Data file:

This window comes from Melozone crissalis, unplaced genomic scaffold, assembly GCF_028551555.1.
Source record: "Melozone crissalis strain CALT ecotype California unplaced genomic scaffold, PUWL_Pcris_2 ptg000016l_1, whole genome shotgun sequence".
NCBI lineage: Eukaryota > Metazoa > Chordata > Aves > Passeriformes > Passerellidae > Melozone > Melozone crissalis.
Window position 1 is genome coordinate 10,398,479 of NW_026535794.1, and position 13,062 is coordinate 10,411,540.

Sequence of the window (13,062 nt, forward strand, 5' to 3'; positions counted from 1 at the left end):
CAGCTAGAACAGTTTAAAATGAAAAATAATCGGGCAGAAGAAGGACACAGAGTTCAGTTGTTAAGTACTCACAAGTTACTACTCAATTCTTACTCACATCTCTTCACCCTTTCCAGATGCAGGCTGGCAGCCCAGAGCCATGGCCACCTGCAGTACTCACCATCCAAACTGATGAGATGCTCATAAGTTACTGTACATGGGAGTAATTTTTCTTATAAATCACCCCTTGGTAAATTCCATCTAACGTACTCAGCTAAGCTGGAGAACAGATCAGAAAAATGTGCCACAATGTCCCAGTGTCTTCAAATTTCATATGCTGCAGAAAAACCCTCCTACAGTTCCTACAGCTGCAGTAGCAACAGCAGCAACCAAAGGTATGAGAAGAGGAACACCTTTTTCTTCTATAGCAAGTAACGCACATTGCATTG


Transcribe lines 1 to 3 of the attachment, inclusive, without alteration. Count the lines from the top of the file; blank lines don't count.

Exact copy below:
This window comes from Melozone crissalis, unplaced genomic scaffold, assembly GCF_028551555.1.
Source record: "Melozone crissalis strain CALT ecotype California unplaced genomic scaffold, PUWL_Pcris_2 ptg000016l_1, whole genome shotgun sequence".
NCBI lineage: Eukaryota > Metazoa > Chordata > Aves > Passeriformes > Passerellidae > Melozone > Melozone crissalis.